The meaning of a work in progress is “a yet incomplete artistic, theatrical, or musical work, often made available for public viewing or listening.”
A major obstacle to becoming a successful working actor is the belief that you’re done. Once you’ve trained (or graduated from a drama program), gotten a headshot, a résumé, some clips from student or indie films for your demo reel, and a website...now, it’s time to get an agent and book work. Nothing else has to be done. Right?
Wrong. The reality is you are never done. An acting career—or any other in the arts—is a constantly- moving-forward experience. As you get work-play roles on TV, and in film and theater, you improve, develop, and perfect your product—you.
You’re not an object on a shelf—canned goods, frozen and packaged. You’re vital and mutable all the time. That means you have to update your tools. It's a never-ending process and that’s good. Would you want to be playing the roles at 40 that you did at 20? No! Or working with beginners instead of a-list stars? Of course not. You want to go forward.
Progress means you keep moving forward. It’s a journey full of surprises and the unexpected. You may have wanted to appear on Broadway in a musical but suddenly find yourself working on an action adventure film as a pirate or spy, or playing a vampire on a primetime series! It’s totally fun and unexpected. You never really know where your career will take you!
Progress also means that there’s no time limit or deadline to getting “there.” “There” meaning starring in a film or whatever you deem is success. By seeing yourself as an artistic work in progress, you’ll relax into the process, meaning less stress, less worry, and less self-judgement.
There's also the ebb and flow of down time between roles or jobs in a freelance career. Even top stars take time off or don’t have roles offered to them consistently. What do you do then? Go back to the concept of development and accept the reality of being a freelancer. You don’t have to be working constantly to be considered successful. During down time is the perfect opportunity to do three things:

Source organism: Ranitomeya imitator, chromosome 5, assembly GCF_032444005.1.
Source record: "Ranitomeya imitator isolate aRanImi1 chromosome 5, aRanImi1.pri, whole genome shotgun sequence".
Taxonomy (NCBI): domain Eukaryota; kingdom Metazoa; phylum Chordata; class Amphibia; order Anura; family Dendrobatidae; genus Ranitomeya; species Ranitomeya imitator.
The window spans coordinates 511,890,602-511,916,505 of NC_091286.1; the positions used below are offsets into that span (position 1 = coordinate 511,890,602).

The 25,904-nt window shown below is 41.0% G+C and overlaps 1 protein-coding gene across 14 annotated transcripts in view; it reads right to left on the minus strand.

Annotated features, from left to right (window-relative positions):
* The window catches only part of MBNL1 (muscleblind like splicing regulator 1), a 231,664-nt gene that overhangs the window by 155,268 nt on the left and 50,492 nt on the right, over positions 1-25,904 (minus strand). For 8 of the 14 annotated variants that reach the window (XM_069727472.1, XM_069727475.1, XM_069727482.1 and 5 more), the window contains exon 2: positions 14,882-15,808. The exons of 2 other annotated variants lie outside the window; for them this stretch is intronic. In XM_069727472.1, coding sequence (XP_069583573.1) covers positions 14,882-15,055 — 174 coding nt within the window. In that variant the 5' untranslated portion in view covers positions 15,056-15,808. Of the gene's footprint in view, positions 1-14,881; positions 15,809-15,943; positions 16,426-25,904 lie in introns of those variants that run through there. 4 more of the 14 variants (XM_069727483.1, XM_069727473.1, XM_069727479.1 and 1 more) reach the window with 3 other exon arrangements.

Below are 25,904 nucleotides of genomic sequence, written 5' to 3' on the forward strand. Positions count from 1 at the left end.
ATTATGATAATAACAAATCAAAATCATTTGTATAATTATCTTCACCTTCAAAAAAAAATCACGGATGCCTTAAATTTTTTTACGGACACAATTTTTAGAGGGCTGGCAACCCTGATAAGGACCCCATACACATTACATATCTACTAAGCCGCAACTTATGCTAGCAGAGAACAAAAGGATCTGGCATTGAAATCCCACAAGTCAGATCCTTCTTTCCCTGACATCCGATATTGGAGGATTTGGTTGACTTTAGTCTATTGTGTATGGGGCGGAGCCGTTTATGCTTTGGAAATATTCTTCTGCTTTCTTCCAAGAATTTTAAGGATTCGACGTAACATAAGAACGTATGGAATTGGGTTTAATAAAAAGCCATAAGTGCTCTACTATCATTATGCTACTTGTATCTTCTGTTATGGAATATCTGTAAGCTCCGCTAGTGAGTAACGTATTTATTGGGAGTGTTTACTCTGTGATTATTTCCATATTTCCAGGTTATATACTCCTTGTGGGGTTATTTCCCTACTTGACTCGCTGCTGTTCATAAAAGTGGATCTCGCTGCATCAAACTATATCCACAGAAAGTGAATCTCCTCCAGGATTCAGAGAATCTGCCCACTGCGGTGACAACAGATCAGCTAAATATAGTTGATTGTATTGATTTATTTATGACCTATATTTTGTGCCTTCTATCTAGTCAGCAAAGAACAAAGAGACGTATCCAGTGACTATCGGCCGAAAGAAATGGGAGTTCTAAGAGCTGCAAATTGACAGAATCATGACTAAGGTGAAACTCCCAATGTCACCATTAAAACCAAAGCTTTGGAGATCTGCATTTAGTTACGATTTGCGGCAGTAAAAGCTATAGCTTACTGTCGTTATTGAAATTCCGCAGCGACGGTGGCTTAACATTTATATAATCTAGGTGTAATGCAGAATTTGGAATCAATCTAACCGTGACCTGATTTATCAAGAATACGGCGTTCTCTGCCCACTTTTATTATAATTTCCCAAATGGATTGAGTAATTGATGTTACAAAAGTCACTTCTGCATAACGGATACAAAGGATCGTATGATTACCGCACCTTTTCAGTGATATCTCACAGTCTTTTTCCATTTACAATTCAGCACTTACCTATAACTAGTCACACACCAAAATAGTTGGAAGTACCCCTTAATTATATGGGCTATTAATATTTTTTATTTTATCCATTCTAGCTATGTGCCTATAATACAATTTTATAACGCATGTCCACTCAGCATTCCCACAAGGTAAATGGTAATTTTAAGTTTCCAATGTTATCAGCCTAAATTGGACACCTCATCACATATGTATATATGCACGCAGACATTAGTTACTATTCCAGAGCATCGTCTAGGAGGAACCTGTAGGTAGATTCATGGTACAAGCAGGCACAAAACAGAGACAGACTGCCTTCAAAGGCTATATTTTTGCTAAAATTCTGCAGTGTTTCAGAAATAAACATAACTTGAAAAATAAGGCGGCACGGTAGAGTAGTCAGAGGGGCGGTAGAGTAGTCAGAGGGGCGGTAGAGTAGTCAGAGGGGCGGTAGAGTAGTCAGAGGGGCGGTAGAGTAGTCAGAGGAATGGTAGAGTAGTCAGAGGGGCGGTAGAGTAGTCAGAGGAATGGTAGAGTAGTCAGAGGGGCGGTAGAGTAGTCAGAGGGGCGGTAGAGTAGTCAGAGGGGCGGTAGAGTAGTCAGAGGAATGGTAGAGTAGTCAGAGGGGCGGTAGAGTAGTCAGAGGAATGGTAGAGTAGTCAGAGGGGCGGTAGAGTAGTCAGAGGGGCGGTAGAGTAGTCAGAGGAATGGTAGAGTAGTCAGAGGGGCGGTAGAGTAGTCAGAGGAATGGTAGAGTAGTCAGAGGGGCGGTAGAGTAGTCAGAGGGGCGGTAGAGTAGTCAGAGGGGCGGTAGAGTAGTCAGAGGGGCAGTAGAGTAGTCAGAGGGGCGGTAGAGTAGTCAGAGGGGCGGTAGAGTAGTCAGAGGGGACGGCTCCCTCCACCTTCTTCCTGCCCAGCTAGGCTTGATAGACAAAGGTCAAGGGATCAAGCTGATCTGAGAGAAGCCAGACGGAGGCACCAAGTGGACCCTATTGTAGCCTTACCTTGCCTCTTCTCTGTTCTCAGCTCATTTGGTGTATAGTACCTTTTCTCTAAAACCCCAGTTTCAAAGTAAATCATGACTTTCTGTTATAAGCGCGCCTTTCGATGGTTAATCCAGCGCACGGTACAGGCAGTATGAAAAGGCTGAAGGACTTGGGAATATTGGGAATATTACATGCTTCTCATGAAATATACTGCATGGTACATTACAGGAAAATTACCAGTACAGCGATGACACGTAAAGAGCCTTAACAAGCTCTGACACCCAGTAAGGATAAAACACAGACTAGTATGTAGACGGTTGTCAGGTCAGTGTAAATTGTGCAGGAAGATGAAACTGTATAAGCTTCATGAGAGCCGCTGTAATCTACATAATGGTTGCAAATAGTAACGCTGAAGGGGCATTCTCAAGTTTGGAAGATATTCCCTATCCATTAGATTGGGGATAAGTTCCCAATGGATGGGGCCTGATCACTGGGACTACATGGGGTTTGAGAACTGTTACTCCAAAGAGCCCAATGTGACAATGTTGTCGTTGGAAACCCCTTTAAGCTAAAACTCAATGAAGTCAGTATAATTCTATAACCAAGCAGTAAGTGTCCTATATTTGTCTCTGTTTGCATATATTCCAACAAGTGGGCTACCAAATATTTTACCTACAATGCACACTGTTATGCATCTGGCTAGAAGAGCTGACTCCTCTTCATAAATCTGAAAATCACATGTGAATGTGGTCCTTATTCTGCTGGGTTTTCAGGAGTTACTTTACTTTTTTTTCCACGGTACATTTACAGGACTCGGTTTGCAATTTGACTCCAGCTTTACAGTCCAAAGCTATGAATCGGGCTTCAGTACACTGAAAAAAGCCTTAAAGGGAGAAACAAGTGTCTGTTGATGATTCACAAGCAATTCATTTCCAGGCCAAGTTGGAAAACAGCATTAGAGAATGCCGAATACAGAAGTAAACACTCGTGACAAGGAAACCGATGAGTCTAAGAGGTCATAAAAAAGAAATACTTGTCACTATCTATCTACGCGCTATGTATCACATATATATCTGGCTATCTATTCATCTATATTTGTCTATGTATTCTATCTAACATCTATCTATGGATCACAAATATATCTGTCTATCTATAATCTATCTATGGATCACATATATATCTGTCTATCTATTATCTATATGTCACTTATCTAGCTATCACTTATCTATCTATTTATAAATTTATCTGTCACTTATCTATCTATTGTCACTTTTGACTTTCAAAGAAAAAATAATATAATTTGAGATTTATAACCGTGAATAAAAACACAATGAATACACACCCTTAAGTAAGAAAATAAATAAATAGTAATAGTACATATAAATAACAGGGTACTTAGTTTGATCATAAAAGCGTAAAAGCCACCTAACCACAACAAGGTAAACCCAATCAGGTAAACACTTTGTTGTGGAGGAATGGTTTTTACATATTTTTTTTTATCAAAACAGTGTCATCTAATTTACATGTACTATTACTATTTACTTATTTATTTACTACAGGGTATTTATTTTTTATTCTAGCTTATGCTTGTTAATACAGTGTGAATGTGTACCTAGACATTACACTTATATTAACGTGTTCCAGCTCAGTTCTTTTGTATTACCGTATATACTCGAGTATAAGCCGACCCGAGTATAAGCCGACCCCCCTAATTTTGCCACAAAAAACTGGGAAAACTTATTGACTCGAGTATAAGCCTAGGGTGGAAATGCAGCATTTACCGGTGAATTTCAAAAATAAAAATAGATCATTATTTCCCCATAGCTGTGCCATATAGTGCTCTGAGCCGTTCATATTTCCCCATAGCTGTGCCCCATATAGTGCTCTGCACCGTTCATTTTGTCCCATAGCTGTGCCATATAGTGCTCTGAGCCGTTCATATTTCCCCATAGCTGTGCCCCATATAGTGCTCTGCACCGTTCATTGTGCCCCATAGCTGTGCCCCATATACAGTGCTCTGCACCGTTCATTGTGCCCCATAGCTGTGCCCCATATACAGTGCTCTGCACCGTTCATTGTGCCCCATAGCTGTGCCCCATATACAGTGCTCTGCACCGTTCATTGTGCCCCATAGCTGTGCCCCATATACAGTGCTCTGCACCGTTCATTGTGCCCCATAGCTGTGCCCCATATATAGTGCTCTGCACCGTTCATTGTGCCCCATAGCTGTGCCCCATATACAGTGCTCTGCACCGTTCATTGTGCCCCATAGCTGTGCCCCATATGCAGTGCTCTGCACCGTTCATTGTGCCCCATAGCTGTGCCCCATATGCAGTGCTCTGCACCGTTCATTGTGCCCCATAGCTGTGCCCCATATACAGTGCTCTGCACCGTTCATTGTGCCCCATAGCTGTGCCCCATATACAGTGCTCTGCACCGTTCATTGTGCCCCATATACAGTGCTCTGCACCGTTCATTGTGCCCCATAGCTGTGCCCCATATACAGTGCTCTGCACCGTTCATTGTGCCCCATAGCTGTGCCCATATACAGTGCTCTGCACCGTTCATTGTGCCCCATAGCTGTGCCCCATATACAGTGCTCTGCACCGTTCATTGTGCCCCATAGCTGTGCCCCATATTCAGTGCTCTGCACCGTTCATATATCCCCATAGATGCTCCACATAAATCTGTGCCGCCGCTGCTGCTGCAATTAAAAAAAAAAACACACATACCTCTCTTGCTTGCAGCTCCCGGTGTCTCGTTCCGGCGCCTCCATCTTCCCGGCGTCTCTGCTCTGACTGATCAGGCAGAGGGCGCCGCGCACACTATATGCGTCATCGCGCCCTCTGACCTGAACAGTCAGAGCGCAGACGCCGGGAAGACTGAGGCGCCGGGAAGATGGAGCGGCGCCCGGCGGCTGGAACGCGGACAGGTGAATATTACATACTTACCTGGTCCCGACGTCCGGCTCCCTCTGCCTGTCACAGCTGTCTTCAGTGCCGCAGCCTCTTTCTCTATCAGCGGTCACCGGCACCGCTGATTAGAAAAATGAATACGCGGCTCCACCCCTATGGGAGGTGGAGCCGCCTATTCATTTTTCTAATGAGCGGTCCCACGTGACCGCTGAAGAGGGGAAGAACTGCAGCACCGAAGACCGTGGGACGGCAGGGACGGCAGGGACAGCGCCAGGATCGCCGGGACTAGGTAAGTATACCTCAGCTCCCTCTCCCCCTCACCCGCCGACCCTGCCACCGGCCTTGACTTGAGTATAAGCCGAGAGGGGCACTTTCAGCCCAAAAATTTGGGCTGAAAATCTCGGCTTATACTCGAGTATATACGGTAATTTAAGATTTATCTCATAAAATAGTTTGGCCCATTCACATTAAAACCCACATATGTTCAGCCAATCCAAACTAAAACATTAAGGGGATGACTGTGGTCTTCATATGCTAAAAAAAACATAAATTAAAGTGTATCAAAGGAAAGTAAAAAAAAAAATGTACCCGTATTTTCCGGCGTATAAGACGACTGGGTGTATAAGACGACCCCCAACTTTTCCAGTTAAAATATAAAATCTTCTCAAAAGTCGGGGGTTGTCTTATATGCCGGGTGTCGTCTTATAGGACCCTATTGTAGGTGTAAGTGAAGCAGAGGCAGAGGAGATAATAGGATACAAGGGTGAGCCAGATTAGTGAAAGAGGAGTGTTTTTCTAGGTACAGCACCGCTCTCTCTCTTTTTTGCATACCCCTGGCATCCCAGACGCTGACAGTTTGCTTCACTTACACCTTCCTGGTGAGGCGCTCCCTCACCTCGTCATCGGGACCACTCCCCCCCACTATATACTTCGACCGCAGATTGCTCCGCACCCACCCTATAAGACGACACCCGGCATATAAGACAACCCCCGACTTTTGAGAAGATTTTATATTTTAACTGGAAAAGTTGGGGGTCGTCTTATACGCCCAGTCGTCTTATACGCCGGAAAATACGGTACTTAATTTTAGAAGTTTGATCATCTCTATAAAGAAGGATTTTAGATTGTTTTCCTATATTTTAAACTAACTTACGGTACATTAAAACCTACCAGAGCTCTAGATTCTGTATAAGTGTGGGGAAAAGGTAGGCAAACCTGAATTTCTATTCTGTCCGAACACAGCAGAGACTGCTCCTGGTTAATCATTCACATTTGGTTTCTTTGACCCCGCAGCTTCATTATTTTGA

1. Find activities, hobbies, sports, and other interests that will also develop your skills. I learned scuba diving, sky diving, and sailing—all of which came in handy for an action adventure film I shot.
2. Travel, learn about other cultures—especially languages—you might use to be cast in the next role. After spending time in Japan, I then booked a voiceover job with a Japanese accent. Same for a Swedish role in a commercial. Returning from a summer in France, I was cast as the French prime minister’s wife on a TV series. After being on an archeological dig in Turkey, I was cast as a professor who was lecturing on archeology...in a network coffee commercial! (I adlibbed most of the audition from what I had just experienced).
3. Create your own projects. You may not be a writer (neither was I), but I started with a short story, then a small film. Eventually with creative writing classes and workshops along the way, I now have several series, films, and projects I’m developing. Recycle your bread and butter job experiences (dog walking, nannying) into a short film. A Web series might be a good place to start, as they’re short and easier to film. Find a partner who can help you write, structure, pitch, and sell your project.
The key to being a really successful working actor at the top of your game is to keep going, learning, experiencing, and developing in all areas of your life. Mostly, it’s a mindset of your own. Acting classes are necessary at the beginning of your career and to brush up if you’ve been away or out of the business for some time, but study life and everything you can along the way. It’ll make you more marketable, more bookable, more interesting, and a far better actor.
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